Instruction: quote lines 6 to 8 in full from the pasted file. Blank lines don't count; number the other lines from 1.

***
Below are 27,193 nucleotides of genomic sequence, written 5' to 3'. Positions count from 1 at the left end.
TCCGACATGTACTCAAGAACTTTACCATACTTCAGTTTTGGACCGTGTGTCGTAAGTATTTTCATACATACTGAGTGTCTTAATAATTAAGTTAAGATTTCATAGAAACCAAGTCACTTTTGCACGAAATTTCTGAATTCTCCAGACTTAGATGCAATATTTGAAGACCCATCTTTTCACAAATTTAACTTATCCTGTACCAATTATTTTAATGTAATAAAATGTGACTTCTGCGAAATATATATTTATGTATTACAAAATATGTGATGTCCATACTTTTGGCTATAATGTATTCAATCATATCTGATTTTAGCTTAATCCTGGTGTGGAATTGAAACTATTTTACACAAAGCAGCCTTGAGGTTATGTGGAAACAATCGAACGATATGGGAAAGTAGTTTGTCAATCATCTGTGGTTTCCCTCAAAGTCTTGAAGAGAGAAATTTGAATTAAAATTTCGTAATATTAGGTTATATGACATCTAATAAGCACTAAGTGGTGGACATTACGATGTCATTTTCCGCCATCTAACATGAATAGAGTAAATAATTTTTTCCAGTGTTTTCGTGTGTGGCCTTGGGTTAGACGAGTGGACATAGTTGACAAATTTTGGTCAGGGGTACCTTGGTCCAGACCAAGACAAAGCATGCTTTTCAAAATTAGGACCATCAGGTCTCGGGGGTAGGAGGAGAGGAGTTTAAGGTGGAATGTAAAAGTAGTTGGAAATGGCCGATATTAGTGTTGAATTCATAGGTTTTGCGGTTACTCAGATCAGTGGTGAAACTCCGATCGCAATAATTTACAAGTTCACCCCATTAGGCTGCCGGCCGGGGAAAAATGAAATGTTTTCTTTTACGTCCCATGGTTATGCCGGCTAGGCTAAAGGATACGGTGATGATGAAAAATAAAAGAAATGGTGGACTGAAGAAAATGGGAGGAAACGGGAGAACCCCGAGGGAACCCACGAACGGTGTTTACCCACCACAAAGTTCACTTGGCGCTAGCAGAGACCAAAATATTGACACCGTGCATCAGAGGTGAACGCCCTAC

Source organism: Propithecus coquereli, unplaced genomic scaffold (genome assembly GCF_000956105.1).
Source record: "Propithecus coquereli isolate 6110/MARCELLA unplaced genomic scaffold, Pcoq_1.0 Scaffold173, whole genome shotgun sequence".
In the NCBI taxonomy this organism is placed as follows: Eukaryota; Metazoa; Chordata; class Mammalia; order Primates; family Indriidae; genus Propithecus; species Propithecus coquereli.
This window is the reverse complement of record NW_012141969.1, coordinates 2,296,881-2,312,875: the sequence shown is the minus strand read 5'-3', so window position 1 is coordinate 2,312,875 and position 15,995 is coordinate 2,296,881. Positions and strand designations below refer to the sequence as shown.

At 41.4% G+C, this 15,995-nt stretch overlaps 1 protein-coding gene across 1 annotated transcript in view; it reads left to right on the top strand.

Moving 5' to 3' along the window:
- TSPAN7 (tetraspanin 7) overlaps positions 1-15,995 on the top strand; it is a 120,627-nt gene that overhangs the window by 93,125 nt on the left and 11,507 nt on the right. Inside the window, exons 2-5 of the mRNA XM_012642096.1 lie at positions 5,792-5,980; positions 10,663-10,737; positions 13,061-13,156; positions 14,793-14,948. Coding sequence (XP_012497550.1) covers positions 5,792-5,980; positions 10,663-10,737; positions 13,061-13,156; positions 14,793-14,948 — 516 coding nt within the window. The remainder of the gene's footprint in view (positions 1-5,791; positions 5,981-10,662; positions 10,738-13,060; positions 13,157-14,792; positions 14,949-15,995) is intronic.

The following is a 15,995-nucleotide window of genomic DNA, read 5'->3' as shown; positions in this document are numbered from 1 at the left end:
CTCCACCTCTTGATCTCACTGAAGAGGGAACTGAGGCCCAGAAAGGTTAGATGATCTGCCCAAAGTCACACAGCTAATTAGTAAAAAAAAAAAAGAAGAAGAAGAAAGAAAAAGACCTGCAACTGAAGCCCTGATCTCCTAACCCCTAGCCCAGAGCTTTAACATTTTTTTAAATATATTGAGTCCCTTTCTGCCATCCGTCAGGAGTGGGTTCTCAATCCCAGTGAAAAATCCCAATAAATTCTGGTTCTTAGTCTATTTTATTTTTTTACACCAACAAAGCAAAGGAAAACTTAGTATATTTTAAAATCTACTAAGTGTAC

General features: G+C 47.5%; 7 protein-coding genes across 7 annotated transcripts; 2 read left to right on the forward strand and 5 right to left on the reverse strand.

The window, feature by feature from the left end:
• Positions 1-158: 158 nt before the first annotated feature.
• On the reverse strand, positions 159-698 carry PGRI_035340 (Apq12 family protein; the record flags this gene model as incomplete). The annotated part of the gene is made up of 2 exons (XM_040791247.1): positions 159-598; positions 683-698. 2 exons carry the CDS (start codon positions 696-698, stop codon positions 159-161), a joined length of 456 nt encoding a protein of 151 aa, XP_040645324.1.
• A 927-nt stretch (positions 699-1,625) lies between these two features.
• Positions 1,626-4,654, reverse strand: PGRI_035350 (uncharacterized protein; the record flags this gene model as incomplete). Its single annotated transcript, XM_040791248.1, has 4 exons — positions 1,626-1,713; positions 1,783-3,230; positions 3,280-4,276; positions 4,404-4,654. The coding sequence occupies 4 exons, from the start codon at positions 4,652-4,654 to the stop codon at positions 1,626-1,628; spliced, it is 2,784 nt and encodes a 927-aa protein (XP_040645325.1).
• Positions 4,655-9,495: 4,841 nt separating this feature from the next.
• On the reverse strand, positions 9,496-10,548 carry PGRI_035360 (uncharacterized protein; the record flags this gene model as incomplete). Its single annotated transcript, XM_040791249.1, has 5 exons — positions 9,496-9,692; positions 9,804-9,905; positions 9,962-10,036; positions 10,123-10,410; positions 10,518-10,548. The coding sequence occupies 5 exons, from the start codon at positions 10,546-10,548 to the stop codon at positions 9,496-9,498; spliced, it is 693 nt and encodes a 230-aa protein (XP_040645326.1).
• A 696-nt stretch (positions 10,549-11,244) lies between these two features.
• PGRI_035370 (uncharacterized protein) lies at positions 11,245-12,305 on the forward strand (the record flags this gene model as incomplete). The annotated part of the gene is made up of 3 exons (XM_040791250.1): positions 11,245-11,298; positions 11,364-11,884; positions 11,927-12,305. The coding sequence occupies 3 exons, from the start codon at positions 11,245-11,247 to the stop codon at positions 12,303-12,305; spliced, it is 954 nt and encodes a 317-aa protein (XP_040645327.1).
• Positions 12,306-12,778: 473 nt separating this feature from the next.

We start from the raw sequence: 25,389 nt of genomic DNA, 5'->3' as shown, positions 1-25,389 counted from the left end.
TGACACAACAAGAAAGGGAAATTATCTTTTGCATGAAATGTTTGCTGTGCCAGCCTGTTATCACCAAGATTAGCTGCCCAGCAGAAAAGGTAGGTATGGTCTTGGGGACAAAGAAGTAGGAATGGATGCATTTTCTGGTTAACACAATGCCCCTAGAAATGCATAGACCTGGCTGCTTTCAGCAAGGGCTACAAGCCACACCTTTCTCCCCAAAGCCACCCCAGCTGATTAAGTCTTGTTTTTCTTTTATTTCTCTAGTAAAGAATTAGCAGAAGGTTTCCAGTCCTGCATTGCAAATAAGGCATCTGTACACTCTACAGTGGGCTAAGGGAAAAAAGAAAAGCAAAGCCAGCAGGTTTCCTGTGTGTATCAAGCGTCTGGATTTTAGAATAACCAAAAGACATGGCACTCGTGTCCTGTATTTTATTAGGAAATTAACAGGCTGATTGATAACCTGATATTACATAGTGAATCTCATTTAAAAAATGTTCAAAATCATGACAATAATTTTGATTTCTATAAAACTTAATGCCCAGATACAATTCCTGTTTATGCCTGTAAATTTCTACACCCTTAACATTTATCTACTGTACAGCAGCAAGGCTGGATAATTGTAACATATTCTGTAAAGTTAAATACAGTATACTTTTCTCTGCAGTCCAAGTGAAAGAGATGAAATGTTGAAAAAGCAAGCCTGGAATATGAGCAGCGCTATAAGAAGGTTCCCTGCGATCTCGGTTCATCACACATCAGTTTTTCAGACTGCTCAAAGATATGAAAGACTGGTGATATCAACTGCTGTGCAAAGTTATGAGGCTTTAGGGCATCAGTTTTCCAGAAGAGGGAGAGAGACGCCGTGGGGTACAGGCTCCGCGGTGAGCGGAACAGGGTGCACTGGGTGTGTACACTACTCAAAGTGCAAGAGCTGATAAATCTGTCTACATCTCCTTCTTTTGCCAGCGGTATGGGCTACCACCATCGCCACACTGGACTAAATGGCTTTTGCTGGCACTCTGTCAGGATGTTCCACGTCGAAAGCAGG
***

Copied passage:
This window is the reverse complement of record NW_012141969.1, coordinates 2,296,881-2,312,875: the sequence shown is the minus strand read 5'-3', so window position 1 is coordinate 2,312,875 and position 15,995 is coordinate 2,296,881. Positions and strand designations below refer to the sequence as shown.

At 41.4% G+C, this 15,995-nt stretch overlaps 1 protein-coding gene across 1 annotated transcript in view; it reads left to right on the top strand.

Moving 5' to 3' along the window: